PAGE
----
The United States on Monday reinstated Sudan’s sovereign immunity, as the U.S. Congress passed legislation formalizing the move, following the ending of Sudan’s designation as a state sponsor of terror.
However, the legislation includes an exemption allowing lawsuits by the families of victims of the Sept. 11, 2001, attacks on the United States already underway in U.S. courts to move forward, although experts say Sudan is unlikely to lose those cases.
The state sponsor of terror designation, which was in place for almost three decades, had weighed on Sudan’s economy and restricted its ability to receive aid. For investors, the reinstating of sovereign immunity removes another layer of financial risk.
Sudan had been engaged in talks with the United States for months, and paid a negotiated $335 million settlement to victims of al-Qaeda attacks on U.S. embassies in East Africa in 1998 who had been awarded much higher damages by U.S. courts.
The process to release the settlement money and restore Sudan’s sovereign immunity - protection against being sued in American courts - had been stalled in the U.S. Congress as it had been tied to the $892 billion coronavirus aid package.
Late on Monday, the wider package was passed in the U.S. Congress after a deal has been worked out in a rare weekend session, and sent to President Donald Trump to sign into law.
According to the bill, Washington will be authorizing $111 million to pay off part of Sudan’s bilateral debt, and $120 to help pay off its debt to the International Monetary Fund (IMF) while making another $700 million available until September 2022 for assistance to the country.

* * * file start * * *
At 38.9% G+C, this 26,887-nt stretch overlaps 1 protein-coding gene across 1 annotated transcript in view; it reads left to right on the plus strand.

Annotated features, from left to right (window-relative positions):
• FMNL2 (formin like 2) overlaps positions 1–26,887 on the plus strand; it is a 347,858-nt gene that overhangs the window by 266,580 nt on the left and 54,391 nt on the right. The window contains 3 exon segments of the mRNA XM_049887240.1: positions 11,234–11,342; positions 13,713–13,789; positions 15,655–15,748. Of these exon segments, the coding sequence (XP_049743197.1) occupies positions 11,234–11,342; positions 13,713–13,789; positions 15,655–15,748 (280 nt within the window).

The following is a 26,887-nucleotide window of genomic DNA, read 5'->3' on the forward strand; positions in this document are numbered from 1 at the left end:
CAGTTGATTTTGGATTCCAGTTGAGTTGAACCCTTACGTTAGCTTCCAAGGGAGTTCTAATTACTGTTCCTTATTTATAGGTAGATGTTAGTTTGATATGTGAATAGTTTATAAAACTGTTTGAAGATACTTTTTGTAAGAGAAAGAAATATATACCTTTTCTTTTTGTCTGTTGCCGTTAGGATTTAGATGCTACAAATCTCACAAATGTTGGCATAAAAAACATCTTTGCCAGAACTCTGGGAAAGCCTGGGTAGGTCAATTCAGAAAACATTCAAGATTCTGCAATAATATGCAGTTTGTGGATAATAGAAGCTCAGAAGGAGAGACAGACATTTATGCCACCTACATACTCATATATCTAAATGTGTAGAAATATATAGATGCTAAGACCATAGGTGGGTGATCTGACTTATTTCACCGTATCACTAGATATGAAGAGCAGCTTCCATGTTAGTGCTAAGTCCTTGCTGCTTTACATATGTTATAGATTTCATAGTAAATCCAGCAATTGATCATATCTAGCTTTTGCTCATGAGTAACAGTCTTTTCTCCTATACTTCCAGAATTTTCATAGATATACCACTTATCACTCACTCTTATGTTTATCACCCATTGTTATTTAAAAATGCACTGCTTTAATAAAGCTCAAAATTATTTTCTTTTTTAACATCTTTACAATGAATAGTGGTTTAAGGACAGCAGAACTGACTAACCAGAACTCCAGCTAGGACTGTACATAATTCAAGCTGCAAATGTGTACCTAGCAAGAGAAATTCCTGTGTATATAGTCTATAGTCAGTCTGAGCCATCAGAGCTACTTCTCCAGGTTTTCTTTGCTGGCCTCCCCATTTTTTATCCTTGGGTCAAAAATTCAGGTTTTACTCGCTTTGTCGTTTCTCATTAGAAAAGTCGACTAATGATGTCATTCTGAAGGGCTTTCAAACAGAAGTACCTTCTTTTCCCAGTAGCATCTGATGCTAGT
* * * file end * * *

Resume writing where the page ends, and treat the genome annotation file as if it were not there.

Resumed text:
Last week, Sudan’s finance minister announced a U.S. “bridge loan” that would allow Sudan to clear $1 billion in arrears to the World Bank.
A U.S. source familiar with the matter said the debt assistance would help kick off Sudan’s debt relief on a global level, helping make it eligible for the IMF’s Highly Indebted Poor Countries (HIPC) programme.
With the reinstatement of sovereign immunity and the financial aid, Khartoum will now be “on the hook,” to normalize ties with Israel, a U.S. source familiar with the matter said, a move it has agreed to under U.S. pressure.
In a joint statement in October, Israel and Sudan said they had agreed to normalize relations and end the state of belligerence between the two countries, but Sudan’s civilian leaders have said the final decision would be in the hands of a yet-to-be-formed transitional legislature.
The normalization would make Sudan one of the four Arab countries along with the United Arab Emirates, Bahrain and Morocco, over the past several months, to establish relations with Israel in deals brokered with U.S. help.
The bill also appropriates an additional $150 million for Sudan’s settlement payment, in order to redistribute the funds in a way the bill’s sponsors say is more equitable.
The United States designated Sudan a state sponsor of terrorism in 1993 on the grounds that former President Omar al-Bashir’s regime was supporting militant groups including al-Qaeda, Hamas and Hezbollah.
In the 1990s, the regime became a pariah, hosting Osama bin Laden and positioning itself as a fulcrum for Islamist movements, although experts still say Sudan’s liability for the Sept. 11 attacks is questionable.